Shares vs Debentures: Difference and Comparison

Shares and Debentures are two of the most common methods of raising capital funds for a new venturing company or a company looking for an expansion or upgrade.

Selling out shares and debentures in the marketplace is one of the surest ways to attain a large sum of money. Hence as an investor, the question of buying shares or debentures is bound to pop up.

Key Takeaways

  1. Shares represent ownership in a company, whereas debentures are a form of debt issued by the company.
  2. Shareholders are entitled to dividends based on company profits, while debenture holders receive fixed interest payments.
  3. Shares carry voting rights, allowing shareholders to influence company decisions, but debenture holders do not have voting rights.

Shares vs Debentures

Shares represent ownership in a company and provide shareholders with voting rights and the potential for dividends and capital gains. Debentures are a form of debt issued by a company that pays fixed interest to debenture holders but does not grant ownership or voting rights.

Shares vs Debentures
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Shares are small, finite divisions of the company’s capital. Purchasing a share gives its owner (called shareholder) rights to the company’s capital in proportion to the shares owned. In return, the investor is paid dividends of profit earned by the company.

Debentures are long-term debt instruments issued by the company to raise capital under its seal. The investor does not own any capital rights to the company, but the company is indebted to the investor (called debenture holder).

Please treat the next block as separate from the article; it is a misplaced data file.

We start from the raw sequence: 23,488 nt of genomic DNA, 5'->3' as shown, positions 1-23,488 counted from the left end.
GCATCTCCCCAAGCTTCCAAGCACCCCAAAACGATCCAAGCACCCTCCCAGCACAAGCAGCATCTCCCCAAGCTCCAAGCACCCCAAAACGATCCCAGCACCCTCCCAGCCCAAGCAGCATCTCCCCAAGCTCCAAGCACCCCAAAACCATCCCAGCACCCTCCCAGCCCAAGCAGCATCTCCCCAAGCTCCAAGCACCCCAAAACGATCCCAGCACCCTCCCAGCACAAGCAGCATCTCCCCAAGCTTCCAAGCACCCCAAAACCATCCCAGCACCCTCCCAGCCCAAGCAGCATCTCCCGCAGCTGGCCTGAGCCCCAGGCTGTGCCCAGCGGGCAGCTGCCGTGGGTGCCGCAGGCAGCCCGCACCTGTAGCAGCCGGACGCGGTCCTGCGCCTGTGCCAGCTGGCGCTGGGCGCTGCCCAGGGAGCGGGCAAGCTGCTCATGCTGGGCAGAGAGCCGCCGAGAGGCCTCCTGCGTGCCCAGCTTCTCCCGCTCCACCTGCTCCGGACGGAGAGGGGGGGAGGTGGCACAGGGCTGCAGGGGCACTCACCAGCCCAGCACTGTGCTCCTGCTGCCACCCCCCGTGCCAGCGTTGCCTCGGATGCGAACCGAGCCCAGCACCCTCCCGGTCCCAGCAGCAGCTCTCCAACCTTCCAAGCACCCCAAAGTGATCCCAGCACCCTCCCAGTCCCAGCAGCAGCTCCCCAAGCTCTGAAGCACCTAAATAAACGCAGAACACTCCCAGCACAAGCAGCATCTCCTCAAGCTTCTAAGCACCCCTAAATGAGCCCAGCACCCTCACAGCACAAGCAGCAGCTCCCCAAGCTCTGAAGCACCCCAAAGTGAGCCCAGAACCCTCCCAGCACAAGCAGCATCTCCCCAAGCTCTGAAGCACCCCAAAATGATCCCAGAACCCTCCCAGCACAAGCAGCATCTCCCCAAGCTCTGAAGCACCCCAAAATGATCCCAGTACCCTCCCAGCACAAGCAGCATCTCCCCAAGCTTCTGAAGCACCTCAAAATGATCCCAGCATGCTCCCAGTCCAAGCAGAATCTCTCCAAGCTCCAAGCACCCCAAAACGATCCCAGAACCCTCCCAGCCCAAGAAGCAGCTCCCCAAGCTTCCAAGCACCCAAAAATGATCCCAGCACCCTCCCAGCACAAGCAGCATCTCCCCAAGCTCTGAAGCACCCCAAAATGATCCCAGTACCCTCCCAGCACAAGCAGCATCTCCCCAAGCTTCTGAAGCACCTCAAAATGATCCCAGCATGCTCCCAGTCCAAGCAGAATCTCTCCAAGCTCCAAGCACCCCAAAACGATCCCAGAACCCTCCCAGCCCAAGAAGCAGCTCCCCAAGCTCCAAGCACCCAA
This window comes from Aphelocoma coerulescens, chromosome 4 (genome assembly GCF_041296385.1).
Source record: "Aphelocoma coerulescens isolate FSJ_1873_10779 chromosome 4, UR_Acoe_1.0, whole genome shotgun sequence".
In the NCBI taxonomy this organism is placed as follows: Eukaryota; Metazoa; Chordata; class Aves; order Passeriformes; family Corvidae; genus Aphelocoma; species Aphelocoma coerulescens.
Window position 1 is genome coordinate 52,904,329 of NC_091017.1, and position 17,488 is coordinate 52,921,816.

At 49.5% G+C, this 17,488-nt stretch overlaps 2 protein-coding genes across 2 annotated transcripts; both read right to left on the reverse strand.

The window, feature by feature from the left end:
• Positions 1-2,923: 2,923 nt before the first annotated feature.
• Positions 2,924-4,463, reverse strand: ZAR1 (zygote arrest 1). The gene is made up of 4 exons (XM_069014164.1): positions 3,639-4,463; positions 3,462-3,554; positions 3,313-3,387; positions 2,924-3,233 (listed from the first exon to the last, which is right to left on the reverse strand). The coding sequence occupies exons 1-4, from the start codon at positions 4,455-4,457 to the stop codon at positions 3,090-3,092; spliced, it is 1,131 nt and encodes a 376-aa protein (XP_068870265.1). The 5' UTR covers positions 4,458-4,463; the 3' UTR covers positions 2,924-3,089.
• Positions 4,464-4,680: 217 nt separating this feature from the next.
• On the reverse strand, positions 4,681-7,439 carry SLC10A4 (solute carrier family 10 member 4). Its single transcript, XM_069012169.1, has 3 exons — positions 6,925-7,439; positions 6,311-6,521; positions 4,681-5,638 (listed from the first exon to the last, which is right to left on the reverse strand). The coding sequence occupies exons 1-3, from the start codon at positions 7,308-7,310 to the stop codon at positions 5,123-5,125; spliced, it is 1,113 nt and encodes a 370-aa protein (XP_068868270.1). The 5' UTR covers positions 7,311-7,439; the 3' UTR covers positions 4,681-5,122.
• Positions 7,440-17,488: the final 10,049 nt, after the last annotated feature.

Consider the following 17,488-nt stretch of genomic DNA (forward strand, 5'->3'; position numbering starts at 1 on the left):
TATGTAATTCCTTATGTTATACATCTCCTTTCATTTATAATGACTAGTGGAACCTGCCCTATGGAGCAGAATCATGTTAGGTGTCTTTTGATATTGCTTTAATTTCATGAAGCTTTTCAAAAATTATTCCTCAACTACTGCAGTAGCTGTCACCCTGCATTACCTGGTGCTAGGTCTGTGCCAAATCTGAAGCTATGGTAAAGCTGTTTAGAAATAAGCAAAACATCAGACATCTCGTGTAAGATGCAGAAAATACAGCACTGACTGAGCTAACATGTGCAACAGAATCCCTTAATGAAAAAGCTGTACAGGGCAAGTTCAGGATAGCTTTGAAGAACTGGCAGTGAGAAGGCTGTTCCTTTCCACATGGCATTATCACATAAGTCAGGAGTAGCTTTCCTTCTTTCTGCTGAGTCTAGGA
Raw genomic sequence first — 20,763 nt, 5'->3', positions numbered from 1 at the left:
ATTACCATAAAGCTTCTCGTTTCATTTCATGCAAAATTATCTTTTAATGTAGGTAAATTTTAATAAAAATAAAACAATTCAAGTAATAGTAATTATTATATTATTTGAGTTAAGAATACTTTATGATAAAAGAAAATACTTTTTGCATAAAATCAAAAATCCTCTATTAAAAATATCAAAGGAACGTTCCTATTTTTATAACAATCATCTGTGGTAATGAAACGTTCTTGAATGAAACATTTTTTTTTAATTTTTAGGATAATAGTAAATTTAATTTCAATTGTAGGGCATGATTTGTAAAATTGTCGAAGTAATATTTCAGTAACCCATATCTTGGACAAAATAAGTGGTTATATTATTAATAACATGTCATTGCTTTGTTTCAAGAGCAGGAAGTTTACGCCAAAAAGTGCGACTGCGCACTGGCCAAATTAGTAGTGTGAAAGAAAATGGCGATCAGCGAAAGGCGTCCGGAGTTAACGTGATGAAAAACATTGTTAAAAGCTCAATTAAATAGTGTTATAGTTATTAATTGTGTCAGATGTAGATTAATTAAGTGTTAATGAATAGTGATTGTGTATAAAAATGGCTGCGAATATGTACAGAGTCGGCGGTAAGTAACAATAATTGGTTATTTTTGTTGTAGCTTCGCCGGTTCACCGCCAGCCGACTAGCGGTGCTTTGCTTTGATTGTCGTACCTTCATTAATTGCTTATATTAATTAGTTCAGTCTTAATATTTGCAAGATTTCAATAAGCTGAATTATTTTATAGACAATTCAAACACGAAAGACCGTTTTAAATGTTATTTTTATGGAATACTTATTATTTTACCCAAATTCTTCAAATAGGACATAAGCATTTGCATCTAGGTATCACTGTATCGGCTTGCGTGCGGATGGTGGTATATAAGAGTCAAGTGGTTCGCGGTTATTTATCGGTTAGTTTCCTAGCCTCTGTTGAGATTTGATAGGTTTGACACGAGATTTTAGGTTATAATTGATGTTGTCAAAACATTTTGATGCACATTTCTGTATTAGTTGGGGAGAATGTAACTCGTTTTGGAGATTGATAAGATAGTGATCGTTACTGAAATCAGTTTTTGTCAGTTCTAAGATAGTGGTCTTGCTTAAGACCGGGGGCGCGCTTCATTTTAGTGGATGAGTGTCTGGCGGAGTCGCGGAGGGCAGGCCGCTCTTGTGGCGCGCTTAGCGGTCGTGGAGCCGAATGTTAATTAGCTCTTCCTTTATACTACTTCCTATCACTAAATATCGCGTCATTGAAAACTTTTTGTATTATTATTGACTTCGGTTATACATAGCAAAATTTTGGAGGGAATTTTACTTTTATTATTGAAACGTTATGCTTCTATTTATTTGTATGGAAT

In return, the debenture holder is paid interest on the loaned amount periodically.

Comparison Table

Parameters of ComparisonShareDebenture
MeaningSmall units of the company’s capital , issued to public giving them ownership rightsLong term debt instruments issued by the corporate entity to raise funds for loans from the market
OwnershipOwned capitalBorrowed capital
Holder NameShare holderDebenture holder
Holder rightsThe owner owns rights to the company’s capital and also voting rights in case ofThe owner has no such rights.
ConversionShares cannot be converted to debenturesDebentures can be converted into shares.
ReturnsPaid in form of dividends of profitPaid in form of loan interest.
RiskRisky as it fluctuates with performance and profitsRisky, however, returns are secured.
In case of loss/liquidationNo returnsIn case of liquidation of company debenture holders is the first to be repaid.

What is a Share?

A share or equity, or capital stock, is the smallest unit of a company’s capital. A company’s capital is divided into small, finite divisions that are sold to the public to raise funds.

Owning a certain percentage of a company’s share gives the shareholder ownership of the said percentage of the company.

For e.g. is a person purchase 10 shares out of 100 of a company, he /she owns 10% of the company. Similarly, if a person owns more than 50 % of capital shares, he is said to be the company’s major shareholder, while the others are minors.

As the owner of the company’s capital, the shareholder has entitled to voting and ownership rights. The owner is paid dividends of profits of the company. The shares can also be traded in stock markets for value.

Shareholding can be risky as it fluctuates with the profits, and in case of liquidation of the company, the shareholder is not returned his share in the capital; however it offers high returns to investors.

Shares can be of two types:

  1. Equity Shares: These are also called common/ ordinary shares. These shares can be traded on the stock exchange.